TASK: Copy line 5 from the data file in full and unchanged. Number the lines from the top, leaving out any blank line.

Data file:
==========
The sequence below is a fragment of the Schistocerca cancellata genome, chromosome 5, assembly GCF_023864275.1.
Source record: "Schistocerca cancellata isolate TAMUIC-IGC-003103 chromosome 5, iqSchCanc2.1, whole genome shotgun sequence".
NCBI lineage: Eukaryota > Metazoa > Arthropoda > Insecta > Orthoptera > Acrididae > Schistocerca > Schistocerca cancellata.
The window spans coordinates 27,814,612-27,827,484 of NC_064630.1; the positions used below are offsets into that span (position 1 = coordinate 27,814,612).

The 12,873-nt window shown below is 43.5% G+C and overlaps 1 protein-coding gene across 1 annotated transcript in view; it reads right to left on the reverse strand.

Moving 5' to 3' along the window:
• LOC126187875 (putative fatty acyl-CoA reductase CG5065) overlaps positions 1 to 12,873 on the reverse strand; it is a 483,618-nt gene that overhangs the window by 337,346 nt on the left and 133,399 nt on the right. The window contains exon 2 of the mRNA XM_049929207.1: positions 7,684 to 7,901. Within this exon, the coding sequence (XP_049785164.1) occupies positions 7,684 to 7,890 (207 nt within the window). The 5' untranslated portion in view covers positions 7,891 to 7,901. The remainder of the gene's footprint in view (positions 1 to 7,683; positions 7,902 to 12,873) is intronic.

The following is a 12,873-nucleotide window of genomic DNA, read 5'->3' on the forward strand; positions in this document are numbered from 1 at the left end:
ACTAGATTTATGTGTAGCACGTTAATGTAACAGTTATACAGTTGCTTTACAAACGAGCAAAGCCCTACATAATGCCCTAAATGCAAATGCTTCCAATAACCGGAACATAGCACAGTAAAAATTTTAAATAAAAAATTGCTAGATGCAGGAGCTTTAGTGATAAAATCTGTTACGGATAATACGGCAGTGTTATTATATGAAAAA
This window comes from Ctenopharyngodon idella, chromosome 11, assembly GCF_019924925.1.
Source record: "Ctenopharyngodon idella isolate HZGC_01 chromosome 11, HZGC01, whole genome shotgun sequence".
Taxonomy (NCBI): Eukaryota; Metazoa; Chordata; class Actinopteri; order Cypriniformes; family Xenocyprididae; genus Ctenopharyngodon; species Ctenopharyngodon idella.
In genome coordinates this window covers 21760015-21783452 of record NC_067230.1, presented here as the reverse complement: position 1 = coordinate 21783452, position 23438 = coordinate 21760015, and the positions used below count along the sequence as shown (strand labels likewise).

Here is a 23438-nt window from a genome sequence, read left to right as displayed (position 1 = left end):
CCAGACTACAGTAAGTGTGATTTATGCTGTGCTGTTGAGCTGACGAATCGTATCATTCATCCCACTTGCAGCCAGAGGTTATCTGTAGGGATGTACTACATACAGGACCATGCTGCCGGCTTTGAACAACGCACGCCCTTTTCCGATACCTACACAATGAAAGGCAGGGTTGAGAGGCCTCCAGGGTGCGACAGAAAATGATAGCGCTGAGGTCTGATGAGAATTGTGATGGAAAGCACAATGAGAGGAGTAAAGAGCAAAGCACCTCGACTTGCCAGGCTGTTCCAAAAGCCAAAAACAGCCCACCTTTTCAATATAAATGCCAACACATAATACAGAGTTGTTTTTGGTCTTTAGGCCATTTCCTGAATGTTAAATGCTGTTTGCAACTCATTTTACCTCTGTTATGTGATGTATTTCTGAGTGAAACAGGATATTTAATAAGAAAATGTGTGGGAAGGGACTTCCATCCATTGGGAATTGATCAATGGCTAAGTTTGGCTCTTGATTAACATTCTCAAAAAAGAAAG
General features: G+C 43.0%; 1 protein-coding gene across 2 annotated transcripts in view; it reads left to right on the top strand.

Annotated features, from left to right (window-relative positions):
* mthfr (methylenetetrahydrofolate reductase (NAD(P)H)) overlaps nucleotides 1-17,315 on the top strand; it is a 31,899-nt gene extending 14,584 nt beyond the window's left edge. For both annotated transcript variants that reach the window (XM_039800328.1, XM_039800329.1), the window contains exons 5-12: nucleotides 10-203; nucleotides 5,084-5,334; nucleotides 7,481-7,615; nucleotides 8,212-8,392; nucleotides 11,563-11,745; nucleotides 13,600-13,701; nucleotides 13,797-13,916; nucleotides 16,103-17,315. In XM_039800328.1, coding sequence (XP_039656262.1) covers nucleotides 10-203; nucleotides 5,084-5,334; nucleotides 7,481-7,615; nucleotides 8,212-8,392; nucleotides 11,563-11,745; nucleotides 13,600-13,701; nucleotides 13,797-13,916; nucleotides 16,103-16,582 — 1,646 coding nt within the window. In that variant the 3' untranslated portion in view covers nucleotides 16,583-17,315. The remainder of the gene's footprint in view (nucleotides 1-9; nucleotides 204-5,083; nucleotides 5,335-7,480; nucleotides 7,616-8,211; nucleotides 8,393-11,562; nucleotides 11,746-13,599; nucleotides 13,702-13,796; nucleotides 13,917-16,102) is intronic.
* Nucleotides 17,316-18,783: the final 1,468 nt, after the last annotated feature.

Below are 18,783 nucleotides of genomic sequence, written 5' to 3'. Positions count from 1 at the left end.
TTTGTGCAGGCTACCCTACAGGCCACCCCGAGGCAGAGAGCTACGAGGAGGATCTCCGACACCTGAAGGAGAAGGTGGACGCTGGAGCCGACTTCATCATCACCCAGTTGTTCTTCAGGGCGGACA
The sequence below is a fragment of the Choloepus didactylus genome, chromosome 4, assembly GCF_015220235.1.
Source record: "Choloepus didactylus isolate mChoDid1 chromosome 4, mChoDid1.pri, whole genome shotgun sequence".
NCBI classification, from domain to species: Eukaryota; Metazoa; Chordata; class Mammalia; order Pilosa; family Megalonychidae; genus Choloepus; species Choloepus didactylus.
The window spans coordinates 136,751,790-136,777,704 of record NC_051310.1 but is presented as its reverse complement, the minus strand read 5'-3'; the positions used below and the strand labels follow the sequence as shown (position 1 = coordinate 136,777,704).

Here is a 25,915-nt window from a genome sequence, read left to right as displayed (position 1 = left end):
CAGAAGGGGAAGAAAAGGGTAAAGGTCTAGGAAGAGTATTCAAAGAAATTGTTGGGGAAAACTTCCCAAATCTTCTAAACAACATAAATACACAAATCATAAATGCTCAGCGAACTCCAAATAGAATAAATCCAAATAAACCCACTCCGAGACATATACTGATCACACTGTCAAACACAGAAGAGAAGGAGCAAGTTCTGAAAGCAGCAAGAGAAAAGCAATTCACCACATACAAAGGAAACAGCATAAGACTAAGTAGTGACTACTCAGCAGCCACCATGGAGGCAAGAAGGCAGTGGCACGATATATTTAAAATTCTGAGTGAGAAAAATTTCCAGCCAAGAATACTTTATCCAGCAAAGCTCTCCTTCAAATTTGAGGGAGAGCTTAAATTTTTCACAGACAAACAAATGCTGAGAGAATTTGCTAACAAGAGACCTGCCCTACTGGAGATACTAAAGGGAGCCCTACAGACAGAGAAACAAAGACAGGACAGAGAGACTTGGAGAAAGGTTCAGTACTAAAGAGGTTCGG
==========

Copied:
The 12,873-nt window shown below is 43.5% G+C and overlaps 1 protein-coding gene across 1 annotated transcript in view; it reads right to left on the reverse strand.